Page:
The topological organization of chromosomes 9 and 22 in cell nuclei has a determinative role in the induction of t(9,22) translocations and in the pathogenesis of t(9,22) leukemias
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- Kozubek, S., Lukášová, E., Marečková, A. et al. Chromosoma (1999) 108: 426. doi:10.1007/s004120050394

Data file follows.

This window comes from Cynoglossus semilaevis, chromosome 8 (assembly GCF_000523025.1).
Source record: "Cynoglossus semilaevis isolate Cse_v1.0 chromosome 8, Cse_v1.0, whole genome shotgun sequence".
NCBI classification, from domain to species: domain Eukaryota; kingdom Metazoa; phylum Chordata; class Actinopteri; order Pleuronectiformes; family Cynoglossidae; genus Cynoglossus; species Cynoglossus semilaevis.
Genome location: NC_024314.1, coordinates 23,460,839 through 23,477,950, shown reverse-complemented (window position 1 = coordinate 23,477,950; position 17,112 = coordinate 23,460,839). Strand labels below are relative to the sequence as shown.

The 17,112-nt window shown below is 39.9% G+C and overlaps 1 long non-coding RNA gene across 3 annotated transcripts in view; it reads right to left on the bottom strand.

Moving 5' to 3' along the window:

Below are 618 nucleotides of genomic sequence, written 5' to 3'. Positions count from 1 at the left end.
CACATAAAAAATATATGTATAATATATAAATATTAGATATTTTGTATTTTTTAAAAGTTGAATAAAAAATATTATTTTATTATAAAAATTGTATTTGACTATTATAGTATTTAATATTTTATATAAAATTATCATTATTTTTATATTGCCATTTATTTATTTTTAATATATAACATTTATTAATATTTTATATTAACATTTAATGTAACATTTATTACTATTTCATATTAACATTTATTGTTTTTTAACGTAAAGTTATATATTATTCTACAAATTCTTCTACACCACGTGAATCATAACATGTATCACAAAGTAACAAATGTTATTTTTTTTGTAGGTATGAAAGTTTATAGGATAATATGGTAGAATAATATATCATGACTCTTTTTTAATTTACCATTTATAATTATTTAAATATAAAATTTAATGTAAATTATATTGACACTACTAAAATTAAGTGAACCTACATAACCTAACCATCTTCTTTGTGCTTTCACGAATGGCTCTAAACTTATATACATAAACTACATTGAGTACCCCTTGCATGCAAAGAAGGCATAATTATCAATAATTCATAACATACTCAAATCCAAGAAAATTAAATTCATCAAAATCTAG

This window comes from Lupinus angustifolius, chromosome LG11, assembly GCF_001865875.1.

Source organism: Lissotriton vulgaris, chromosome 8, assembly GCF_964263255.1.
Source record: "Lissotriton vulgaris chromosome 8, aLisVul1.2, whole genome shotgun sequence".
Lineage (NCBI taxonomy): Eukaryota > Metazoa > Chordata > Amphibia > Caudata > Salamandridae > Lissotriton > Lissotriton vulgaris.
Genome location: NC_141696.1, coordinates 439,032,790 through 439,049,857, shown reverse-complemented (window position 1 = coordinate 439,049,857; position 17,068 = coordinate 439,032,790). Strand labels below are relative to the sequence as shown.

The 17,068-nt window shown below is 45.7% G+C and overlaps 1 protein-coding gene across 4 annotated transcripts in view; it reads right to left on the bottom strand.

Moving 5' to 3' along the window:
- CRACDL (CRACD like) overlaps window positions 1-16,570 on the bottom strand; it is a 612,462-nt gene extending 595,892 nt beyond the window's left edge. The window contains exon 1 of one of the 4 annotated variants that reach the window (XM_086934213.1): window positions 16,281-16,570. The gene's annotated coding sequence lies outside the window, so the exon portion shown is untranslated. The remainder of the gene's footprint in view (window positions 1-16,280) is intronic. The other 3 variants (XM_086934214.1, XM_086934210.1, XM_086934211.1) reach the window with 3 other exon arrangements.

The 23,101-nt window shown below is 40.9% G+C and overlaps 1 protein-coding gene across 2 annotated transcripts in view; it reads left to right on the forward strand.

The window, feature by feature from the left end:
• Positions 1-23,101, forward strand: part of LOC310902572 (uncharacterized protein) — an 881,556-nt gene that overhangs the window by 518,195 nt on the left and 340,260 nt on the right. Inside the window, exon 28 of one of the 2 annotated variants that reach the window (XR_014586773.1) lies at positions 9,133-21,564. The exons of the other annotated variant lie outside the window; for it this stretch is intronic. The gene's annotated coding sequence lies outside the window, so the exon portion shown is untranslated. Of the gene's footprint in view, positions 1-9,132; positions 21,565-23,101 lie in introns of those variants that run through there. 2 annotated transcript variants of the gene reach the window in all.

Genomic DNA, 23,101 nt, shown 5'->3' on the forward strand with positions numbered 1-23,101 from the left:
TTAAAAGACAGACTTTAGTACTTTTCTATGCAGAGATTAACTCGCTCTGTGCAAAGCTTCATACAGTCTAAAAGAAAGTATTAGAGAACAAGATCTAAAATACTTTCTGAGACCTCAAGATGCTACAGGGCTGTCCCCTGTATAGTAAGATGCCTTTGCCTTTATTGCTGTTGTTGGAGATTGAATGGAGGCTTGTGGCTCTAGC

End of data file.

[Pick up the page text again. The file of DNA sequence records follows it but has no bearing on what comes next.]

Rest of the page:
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The neighborhood relationships of chromosomes can be of great importance for basic cellular processes such as gene expression or translocation induction. In this study, the topological organization of chromosomes 9 and 22 was investigated in cell nuclei of G0-phase lymphocytes. We found that the territories of both chromosomes are predominantly located in the central region of cell nuclei. In addition to this, chromosomes 9 and 22 were frequently associated in pairs detected as false-positive ABL-BCR fusions. Both effects might substantially increase the probability of interaction between chromosomes. Because of this, exchange aberrations were studied in chromosomes 9 and 22 of human lymphocytes irradiated by neutrons. The rate of aberration induction between these chromosomes was 11 times higher than the expected frequency based on the fractional molecular weight of these chromosomes. We show that the increased rate of exchange between chromosomes 9 and 22 induced by neutrons corresponds to the neighborhood relationships of both chromosomes. Similar topological characteristics of ABL and BCR genes were found in several cell lines: T- and B-lymphocytes, HL60 cells and bone marrow cells. This finding suggests that the specific chromatin structure mentioned might be responsible for the high rate of induction of t(9;22)-positive leukemias in the human population.